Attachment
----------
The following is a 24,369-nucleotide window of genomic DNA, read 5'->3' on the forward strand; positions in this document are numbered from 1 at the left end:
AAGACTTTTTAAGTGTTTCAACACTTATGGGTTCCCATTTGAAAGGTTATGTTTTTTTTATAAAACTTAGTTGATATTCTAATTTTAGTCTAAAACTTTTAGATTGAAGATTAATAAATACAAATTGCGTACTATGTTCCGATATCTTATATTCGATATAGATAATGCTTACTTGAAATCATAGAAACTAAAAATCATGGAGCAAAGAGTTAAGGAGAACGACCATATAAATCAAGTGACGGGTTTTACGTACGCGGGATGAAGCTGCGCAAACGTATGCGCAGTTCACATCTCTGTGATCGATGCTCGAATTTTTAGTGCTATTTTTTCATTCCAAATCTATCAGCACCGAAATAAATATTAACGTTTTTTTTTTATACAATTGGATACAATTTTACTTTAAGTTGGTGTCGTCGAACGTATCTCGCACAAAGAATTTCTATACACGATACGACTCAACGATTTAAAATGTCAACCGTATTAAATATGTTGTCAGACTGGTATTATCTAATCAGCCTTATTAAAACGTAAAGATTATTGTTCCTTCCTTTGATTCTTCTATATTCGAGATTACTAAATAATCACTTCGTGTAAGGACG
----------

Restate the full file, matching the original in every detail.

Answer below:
The following is a 24,369-nucleotide window of genomic DNA, read 5'->3' on the forward strand; positions in this document are numbered from 1 at the left end:
AAGACTTTTTAAGTGTTTCAACACTTATGGGTTCCCATTTGAAAGGTTATGTTTTTTTTATAAAACTTAGTTGATATTCTAATTTTAGTCTAAAACTTTTAGATTGAAGATTAATAAATACAAATTGCGTACTATGTTCCGATATCTTATATTCGATATAGATAATGCTTACTTGAAATCATAGAAACTAAAAATCATGGAGCAAAGAGTTAAGGAGAACGACCATATAAATCAAGTGACGGGTTTTACGTACGCGGGATGAAGCTGCGCAAACGTATGCGCAGTTCACATCTCTGTGATCGATGCTCGAATTTTTAGTGCTATTTTTTCATTCCAAATCTATCAGCACCGAAATAAATATTAACGTTTTTTTTTTATACAATTGGATACAATTTTACTTTAAGTTGGTGTCGTCGAACGTATCTCGCACAAAGAATTTCTATACACGATACGACTCAACGATTTAAAATGTCAACCGTATTAAATATGTTGTCAGACTGGTATTATCTAATCAGCCTTATTAAAACGTAAAGATTATTGTTCCTTCCTTTGATTCTTCTATATTCGAGATTACTAAATAATCACTTCGTGTAAGGACG